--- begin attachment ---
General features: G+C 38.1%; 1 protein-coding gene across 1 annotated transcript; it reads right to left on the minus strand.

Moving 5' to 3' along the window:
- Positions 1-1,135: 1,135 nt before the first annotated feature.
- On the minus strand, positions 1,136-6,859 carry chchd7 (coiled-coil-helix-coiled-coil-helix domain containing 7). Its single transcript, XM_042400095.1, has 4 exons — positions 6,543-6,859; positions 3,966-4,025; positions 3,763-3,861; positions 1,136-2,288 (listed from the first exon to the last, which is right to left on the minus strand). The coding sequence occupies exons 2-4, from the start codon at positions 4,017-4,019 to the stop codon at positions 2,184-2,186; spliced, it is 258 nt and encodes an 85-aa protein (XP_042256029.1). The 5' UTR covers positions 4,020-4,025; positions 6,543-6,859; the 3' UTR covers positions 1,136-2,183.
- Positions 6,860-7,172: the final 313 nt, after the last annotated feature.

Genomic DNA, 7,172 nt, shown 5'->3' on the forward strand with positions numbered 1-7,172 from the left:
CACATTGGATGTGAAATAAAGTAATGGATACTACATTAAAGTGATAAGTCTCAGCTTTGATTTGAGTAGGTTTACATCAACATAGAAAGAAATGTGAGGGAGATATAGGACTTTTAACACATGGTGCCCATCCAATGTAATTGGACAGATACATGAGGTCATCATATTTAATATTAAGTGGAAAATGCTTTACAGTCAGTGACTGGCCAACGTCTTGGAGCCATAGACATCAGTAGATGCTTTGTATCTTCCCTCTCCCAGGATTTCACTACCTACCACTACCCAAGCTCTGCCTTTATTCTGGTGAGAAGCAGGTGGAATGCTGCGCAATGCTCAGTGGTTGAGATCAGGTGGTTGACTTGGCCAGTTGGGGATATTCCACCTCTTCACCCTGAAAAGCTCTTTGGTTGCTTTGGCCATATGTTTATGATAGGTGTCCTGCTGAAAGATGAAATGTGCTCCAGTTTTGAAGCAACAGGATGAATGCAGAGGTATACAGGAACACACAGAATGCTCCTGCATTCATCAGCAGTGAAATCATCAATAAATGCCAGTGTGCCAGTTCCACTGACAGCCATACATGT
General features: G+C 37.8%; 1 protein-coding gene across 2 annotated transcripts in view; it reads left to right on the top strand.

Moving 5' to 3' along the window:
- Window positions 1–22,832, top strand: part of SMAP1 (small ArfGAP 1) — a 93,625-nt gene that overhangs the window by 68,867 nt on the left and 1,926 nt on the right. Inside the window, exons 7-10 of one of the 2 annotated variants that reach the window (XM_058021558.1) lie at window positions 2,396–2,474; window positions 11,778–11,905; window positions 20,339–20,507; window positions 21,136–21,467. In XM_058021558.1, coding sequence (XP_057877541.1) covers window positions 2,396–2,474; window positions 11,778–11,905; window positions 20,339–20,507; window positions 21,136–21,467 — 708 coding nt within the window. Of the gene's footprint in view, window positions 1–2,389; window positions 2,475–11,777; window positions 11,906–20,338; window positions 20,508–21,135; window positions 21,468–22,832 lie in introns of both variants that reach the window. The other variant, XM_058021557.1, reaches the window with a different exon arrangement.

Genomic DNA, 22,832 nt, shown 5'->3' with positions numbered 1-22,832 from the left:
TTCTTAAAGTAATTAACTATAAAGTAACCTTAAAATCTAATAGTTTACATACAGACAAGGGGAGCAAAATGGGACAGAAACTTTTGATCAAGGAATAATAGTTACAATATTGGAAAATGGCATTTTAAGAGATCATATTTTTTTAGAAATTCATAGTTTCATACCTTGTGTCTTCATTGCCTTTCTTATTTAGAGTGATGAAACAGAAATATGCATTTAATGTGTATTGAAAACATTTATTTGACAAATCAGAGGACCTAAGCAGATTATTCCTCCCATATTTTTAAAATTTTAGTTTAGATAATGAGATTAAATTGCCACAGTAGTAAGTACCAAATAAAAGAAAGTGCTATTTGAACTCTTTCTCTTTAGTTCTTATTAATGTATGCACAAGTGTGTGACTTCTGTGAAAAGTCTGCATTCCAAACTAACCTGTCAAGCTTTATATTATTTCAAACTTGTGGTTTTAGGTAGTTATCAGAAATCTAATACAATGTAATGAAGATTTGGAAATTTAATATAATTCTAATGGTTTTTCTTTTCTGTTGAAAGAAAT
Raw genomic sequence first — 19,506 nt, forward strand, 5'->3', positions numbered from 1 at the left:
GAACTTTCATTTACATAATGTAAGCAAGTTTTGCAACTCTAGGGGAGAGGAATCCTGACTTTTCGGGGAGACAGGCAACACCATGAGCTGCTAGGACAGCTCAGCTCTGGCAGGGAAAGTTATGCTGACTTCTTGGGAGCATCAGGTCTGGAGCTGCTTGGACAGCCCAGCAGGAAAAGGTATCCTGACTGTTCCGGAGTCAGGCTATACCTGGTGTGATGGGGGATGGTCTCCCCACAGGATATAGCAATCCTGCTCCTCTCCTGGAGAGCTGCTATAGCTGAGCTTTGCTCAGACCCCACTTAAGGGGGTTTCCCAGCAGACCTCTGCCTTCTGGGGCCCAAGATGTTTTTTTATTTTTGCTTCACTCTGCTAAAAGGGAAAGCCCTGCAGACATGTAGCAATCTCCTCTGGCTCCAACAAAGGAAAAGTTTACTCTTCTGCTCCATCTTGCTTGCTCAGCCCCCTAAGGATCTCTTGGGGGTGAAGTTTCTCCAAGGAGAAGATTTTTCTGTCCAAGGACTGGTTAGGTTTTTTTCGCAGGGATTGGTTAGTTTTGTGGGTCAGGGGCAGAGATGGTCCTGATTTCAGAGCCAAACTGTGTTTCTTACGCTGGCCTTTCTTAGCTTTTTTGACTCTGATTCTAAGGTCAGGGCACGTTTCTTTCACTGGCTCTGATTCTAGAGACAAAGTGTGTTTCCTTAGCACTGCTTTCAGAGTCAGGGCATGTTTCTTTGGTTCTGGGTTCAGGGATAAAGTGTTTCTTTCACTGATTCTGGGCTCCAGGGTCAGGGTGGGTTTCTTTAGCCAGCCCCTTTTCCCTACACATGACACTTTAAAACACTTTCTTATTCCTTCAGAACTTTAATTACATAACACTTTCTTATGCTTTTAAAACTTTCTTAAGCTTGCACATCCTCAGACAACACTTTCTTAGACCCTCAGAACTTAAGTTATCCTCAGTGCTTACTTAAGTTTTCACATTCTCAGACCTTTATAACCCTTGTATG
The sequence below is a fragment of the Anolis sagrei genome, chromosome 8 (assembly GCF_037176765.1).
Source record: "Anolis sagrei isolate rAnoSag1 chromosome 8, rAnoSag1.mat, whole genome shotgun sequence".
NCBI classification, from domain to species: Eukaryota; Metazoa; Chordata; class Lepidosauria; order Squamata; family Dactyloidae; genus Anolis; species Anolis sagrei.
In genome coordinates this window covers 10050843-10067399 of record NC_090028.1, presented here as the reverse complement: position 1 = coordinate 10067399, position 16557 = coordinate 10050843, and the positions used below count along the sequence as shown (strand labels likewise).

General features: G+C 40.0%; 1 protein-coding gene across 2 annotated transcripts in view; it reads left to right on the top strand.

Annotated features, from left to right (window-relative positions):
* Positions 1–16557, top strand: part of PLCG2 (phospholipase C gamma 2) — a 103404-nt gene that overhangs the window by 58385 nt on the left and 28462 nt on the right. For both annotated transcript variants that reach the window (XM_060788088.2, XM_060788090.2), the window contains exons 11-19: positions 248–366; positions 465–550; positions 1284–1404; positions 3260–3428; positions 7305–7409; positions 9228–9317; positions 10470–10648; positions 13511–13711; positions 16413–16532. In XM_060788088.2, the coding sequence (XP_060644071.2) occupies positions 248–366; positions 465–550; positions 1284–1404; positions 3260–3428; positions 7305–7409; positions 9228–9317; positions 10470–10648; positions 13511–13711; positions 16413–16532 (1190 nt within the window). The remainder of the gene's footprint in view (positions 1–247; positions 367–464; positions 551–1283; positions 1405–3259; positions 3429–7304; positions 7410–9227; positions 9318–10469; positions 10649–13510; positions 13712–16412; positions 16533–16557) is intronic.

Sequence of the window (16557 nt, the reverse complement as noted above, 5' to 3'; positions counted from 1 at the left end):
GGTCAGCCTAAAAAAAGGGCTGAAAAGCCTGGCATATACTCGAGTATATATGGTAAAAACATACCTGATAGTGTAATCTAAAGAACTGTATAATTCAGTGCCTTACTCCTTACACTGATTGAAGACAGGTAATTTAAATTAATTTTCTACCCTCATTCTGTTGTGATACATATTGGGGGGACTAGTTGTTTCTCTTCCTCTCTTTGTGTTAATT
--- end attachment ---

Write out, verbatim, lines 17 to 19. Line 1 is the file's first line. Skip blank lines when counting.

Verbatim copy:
NCBI classification, from domain to species: Eukaryota; Metazoa; Chordata; class Lepidosauria; order Squamata; family Dactyloidae; genus Anolis; species Anolis sagrei.
In genome coordinates this window covers 10050843-10067399 of record NC_090028.1, presented here as the reverse complement: position 1 = coordinate 10067399, position 16557 = coordinate 10050843, and the positions used below count along the sequence as shown (strand labels likewise).

General features: G+C 40.0%; 1 protein-coding gene across 2 annotated transcripts in view; it reads left to right on the top strand.